Every aspect? It doesn't exist, sorry. There's an entire tractate of the Talmud one of whose two main topics is this kind of eruv. Plus all the commentaries on that tractate, law codes, commentaries on the codes, and so on. I'm sure there's no article that covers it all.


4

Most city Eruvin use Matza as the food because it doesn't spoil quickly (Rama OC 368:5). There must be at least 6 (some say 8) eggs' worth of Matza, unless there are less than 18 people in the city in which case there needs to be one dried fig's worth per person (Sh"A OC 368:3). The Matza must belong to everyone. If one person wants to donate Matza to ...


4

Halachipedia says: Definition of the 4 domains There are 4 categories of domains on Shabbat: the Reshut HaRabim (public domain), Reshut HaYachid (private domain), intermediate area (Karmelit), and exempt area (Makom Patur). A Reshut HaYachid is defined as an area of at least 4 Tefachim by 4 Tefachim surrounded by walls of at least 10 ...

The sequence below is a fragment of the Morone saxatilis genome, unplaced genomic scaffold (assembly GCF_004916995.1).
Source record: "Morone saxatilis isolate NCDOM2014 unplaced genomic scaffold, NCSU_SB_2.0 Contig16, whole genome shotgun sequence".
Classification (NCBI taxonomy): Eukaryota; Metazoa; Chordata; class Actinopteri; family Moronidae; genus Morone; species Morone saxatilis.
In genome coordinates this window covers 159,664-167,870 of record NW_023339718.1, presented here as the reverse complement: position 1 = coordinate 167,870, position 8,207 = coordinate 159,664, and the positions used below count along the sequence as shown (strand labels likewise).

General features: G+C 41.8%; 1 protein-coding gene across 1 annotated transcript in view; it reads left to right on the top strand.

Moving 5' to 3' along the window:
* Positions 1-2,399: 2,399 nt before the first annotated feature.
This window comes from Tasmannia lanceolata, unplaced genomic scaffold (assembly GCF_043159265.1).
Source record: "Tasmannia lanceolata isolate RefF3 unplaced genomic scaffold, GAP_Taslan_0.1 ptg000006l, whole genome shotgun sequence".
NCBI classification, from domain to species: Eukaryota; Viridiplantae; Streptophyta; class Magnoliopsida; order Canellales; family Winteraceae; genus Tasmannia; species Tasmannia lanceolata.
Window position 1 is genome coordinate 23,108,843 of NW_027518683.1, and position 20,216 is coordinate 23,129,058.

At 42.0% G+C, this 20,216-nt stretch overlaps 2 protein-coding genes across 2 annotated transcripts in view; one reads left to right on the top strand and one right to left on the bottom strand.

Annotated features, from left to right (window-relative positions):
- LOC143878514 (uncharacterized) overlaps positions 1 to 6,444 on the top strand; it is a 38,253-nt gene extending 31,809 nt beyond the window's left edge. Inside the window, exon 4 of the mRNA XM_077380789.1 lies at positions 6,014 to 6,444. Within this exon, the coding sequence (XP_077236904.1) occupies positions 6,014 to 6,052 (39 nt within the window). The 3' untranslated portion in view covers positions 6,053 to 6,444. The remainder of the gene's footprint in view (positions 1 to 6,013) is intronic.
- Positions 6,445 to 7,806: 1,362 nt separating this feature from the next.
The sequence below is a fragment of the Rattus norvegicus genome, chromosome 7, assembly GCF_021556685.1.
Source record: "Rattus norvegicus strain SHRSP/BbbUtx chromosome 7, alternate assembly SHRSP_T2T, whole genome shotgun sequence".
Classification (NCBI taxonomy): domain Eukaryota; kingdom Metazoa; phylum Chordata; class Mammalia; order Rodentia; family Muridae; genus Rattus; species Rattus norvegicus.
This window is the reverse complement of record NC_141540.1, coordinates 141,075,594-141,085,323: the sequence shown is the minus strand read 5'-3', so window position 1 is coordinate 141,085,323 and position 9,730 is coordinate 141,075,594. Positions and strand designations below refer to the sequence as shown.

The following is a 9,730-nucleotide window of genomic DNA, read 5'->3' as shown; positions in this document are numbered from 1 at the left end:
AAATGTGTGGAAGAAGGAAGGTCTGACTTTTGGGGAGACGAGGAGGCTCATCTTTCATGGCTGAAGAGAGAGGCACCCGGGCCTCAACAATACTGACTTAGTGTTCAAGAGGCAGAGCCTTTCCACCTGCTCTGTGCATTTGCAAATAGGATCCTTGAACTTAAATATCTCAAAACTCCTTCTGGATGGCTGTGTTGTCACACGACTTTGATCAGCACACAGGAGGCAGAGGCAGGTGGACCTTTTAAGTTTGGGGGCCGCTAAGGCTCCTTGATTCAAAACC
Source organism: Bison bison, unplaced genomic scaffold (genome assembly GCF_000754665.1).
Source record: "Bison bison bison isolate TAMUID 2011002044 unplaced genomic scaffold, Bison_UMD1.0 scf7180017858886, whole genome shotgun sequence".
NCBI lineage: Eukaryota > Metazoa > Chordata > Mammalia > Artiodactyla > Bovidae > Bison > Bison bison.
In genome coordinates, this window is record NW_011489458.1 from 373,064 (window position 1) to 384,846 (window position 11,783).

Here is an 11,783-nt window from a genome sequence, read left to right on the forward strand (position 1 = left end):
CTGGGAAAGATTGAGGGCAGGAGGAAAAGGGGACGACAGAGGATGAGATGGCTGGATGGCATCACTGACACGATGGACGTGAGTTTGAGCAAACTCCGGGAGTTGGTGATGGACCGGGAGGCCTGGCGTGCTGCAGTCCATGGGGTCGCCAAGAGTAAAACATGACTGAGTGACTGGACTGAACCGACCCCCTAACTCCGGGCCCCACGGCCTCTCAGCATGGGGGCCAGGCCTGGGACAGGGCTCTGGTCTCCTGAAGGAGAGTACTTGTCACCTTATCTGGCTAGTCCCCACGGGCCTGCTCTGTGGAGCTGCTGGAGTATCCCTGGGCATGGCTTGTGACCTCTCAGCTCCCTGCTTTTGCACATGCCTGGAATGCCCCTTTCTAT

4

We live in a square made up of 8 buildings with 4 entrances. We have doorposts connected by a string at every entrance, as an Eruv. When a neighbour - some 15 years ago - made a bris at home and invited Reb Chaim Kanievsky שליט"א to be Sandek, he noticed this. He paskened that we need a Mezuza at each entrance. As a result we replaced the string with a ...


4

In the positive integer number of Eruvin that I've seen, the Eruv excludes uninhabitable and purposeless land (such as cemeteries and bodies of water) from its boundary by encircling that land with another internal set of strings, poles and fences.


4

If the majority of the enclosure is gaps, it is invalid unless each gap is less than 3 tefachim wide. (OC 362:8) If the total amount of wall is greater than or equal to the total amount of gaps, it is kosher provided that there is no gap of more than 10 amot which is not closed using a tzurat hapetach (lit: form of an opening, it is two vertical posts with ...